Camp Charlie is a planned weekend of hands-on outdoor activities focused on family learning and fostering respect for the environment through positive experience in the outdoors. The program primarily targets suburban and urban families who would like to experience the outdoors with their children, but who may lack the knowledge, skill, equipment, and self-confidence to venture very far into the “wilds.”
Camp Charlie teaches families:
- To become more aware of the opportunities to be involved in outdoor activities and the benefits of getting outdoors together.
- To appreciate the value of clean water, wetlands forests and other natural resources. (Appreciation)To learn new outdoor skills and explore nature.
- To take responsibility by doing something specific to help protect natural resources in their community, state, or the world for future generations.
Camp Charlie is named in memory of Charles Newton Elliott and Dr. Charles Wharton.
Charles Newton Elliott (1906 - 2000) lived in Covington, Georgia and grew up hunting and fishing in the Alcovy River Swamp. He served as the first Director of Georgia State Parks in 1937-38, became the Commissioner of Natural Resources in 1938-41, and then became the first Director of the Game and Fish Commission (now known as the Georgia Department of Natural Resources, Wildlife Resources Division) in 1943-49. Elliott also was Southeastern Field Editor for Outdoor Life magazine from 1950 until his passing. His dedication to the conservation of the natural world and wildlife was evident to those who knew him personally and those who read his many writings.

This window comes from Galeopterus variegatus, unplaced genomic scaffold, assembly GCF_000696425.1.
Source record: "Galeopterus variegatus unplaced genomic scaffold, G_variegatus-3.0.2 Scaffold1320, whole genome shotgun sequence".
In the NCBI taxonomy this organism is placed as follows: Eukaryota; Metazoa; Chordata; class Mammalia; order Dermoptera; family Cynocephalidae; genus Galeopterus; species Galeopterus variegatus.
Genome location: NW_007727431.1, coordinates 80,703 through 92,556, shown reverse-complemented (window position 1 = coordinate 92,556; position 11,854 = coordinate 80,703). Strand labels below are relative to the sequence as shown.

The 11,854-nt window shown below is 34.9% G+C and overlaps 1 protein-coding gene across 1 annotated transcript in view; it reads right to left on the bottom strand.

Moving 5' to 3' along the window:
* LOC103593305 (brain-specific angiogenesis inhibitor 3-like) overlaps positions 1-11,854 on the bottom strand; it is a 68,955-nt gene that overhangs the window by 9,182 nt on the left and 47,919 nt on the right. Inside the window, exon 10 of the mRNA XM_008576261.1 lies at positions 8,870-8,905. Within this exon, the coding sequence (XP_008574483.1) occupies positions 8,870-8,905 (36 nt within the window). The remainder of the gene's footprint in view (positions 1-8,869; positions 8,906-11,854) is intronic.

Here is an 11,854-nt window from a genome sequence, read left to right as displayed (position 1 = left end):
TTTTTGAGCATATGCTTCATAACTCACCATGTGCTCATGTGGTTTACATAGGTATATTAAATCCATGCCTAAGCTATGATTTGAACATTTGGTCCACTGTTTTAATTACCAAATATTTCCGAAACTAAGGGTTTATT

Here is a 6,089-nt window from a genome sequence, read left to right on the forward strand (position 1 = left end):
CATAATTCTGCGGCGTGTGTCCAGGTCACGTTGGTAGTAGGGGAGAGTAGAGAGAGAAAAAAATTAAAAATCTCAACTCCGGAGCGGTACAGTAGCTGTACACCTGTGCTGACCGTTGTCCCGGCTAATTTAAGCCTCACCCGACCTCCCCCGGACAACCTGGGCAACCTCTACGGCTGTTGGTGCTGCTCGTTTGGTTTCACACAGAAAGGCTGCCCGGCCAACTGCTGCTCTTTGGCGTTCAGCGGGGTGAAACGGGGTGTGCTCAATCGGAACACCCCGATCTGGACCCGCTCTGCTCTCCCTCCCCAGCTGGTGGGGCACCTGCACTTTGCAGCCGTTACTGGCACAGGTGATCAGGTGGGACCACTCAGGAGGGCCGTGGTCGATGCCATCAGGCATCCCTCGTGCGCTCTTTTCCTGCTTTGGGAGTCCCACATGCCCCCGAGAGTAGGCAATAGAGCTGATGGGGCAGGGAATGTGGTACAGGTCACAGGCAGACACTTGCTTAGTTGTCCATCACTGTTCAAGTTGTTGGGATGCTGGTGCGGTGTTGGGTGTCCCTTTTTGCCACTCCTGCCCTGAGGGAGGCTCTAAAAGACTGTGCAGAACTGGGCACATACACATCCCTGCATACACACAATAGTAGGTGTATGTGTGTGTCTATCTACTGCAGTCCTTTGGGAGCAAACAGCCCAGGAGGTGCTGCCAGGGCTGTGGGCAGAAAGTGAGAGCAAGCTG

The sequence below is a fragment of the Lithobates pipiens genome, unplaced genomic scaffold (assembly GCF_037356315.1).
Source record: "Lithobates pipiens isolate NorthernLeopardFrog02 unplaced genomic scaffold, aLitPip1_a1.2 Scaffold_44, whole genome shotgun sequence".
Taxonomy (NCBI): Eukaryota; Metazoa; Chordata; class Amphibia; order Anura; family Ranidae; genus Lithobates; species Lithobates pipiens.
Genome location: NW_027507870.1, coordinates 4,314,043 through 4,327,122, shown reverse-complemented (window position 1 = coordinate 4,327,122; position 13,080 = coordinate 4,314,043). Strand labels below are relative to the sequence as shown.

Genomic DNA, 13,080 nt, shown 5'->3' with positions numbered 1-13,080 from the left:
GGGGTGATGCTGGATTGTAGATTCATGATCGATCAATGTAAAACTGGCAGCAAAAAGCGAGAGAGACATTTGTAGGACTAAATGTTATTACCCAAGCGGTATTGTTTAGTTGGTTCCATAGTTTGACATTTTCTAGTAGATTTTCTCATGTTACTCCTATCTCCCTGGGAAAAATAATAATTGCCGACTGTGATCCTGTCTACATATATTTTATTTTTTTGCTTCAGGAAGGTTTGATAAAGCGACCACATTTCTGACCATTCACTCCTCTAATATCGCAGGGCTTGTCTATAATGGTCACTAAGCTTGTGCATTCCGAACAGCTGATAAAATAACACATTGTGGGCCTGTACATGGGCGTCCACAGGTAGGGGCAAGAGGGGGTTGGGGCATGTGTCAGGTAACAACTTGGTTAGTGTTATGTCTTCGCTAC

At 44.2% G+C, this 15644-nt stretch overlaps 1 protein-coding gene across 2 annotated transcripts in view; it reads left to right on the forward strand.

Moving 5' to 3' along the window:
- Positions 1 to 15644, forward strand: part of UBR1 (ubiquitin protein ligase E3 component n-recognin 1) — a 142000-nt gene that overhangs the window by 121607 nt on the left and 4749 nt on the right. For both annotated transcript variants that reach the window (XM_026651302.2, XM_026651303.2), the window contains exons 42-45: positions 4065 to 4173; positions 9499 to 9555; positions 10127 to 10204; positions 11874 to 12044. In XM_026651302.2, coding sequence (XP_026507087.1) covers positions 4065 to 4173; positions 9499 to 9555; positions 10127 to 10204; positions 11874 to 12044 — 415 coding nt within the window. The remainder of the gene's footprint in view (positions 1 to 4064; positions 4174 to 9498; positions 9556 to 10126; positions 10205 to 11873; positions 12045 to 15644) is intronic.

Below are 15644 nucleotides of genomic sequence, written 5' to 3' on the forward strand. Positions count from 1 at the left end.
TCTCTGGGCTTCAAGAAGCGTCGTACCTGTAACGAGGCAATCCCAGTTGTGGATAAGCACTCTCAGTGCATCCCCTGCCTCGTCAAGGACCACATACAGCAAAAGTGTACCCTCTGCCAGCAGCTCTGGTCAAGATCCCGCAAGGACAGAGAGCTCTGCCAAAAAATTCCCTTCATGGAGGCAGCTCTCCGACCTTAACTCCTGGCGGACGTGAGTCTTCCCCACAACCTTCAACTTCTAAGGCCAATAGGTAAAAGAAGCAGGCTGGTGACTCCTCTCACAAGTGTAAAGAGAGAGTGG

Dr. Charles H. Wharton (1923 - 2003) was dedicated to conservation and worked tirelessly for the preservation of Georgia's wild places. In the 1960s and '70s, Wharton led the fight against channelization of the Alcovy River. His efforts not only saved the Alcovy but also led to changes in federal policies concerning channelization nationwide. He is best known for his academic work, particularly his book, The Natural Environments of Georgia, published by the Department of Natural Resources in 1978.